UCSB Sociology and Political Science Scholars Analyze Supreme Court Rulings on Same-Sex Marriage
With this morning's landmark Supreme Court rulings –– and Gov. Jerry Brown's announcement that county clerks will soon begin issuing marriage licenses to same-sex couples –– California becomes the 13th state to legalize same-sex marriage.
In addition, the court's decision to overturn a key provision of the Defense of Marriage Act will give legally married same-sex couples the same federal protections and benefits accorded heterosexual couples.
"Today's Supreme Court rulings are a huge win for gay and lesbian rights," said Verta Taylor, professor of sociology at UC Santa Barbara. "It is a watershed moment in the history of gay rights that will affect the lives of hundreds of thousands of same-sex couples and families."
In a 5-4 vote, the Supreme Court invalidated the Defense of Marriage Act on the grounds that it violated the Fifth Amendment's protection of equal liberty. Passed by Congress and signed into law by President Clinton in 1996, the Defense of Marriage act is a provision that, for purposes of federal benefits, defines marriage as a legal union between one man and one woman.
"DOMA's principal effect," Justice Anthony Kennedy wrote in the majority opinion, "is to identify a subset of state-sanctioned marriages and make them unequal."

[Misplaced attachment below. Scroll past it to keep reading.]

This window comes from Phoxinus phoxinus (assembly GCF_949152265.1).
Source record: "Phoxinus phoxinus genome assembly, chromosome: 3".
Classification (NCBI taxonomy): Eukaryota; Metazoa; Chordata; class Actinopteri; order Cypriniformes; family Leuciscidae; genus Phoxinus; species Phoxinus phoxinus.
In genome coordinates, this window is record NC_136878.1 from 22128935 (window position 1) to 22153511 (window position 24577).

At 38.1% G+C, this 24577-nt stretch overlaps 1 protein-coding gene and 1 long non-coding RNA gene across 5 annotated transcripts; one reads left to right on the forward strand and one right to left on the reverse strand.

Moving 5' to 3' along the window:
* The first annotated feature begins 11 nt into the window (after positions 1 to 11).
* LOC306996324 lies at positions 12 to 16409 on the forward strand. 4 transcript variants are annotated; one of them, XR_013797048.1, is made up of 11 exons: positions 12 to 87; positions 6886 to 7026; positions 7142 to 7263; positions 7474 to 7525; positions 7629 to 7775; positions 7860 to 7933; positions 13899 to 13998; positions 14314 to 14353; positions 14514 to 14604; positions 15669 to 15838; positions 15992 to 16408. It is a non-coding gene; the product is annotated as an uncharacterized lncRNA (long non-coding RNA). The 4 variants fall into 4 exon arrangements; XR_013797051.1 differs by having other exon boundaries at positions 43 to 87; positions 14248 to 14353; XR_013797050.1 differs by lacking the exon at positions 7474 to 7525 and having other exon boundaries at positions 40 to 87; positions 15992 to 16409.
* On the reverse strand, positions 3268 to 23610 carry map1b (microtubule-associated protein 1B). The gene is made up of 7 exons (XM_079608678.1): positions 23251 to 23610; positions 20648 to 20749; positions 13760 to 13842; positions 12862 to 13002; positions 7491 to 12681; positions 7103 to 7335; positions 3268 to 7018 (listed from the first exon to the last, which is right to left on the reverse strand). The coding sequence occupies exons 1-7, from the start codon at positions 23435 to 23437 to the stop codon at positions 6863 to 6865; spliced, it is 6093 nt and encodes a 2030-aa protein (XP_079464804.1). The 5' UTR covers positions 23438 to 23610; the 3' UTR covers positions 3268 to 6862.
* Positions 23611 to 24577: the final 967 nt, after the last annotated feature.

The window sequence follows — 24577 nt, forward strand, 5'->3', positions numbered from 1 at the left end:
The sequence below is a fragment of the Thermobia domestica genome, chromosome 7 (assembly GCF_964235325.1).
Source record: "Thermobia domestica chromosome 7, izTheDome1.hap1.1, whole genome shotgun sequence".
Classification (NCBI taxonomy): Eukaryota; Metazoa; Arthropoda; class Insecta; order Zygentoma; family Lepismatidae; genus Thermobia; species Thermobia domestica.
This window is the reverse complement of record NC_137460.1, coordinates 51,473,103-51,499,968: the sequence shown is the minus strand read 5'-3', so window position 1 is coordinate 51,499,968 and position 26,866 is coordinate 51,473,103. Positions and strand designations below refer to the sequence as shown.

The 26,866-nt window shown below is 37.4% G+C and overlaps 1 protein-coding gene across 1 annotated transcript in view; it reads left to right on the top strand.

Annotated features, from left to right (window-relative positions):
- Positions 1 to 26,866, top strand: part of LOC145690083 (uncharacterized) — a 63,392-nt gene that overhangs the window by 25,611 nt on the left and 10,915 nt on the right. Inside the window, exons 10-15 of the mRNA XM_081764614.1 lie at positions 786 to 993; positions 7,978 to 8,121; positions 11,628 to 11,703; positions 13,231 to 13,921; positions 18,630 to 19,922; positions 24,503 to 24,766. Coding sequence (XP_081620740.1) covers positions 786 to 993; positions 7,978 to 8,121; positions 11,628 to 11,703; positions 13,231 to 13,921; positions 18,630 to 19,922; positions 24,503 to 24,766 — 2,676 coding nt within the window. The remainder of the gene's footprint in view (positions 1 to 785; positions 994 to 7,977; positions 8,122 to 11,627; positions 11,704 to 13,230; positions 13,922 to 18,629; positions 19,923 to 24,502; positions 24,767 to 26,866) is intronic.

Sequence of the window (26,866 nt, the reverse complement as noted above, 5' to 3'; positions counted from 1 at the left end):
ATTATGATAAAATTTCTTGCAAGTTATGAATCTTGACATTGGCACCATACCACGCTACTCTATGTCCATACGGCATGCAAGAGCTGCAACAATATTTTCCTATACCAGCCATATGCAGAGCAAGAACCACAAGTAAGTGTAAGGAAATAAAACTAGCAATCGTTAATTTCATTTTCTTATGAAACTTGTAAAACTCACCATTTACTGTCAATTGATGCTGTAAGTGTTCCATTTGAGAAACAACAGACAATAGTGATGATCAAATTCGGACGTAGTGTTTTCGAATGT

According to Gayle Binion, a professor emeritus of political science at UCSB, the majority voted as she and other scholars expected they would. "The question the court was willing to ask was whether the U.S. government has any justification other than animus toward marriage between gays to distinguish among those state-recognized marriages it does honor and those it does not," she said.
"By taking this approach," she continued, "the court did not have to rule on whether gay marriage is itself a constitutionally protected right –– only that distinguishing among those the states have authorized to marry does not serve a legitimate governmental interest."
Regarding the challenge to Proposition 8, California's ban on gay marriage, which was approved by voters in 2008, the court said it couldn't rule because the supporters of the ban lacked legal standing to appeal the lower court's decision against it. "The Supreme Court hasn't ruled that Prop 8 constitutes a discriminatory practice," said Michael D. Bourgeois, who recently completed his doctorate in sociology at UCSB. "It just says the proponents who brought it to the court had no standing to do so."
According to Taylor, the two rulings will undoubtedly pave the way for same-sex marriage in the 38 states where it is currently illegal. "Several other states have moved or are poised to legalize same-sex marriage in the coming months," she said. "The court's ruling that the defenders of Proposition 8 have no legal standing, together with its ruling that DOMA violates the equal protection clause of the United States Constitution, will likely make it more difficult for similar challenges to prevail in other states."
"It's a very federalist decision," Anna Sorensen, a UCSB graduate student currently working on her Ph.D. in sociology, said of the Proposition 8 ruling. "The Supreme Court gave no inkling that [same-sex marriage] should be a right. It's strictly a states-rights ruling."
While neither Supreme Court decision established same-sex marriage as a constitutionally protected right across the country, each represents a huge victory, noted Bourgeois. "For the first time in history, same-sex marriages in states where it's legal must be recognized by the federal government."
† Top image: Michael D. Bourgeois, left, recently completed his doctorate in sociology at UCSB, while Anna Sorensen is currently working on her Ph.D. in sociology.
Credit: George Foulsham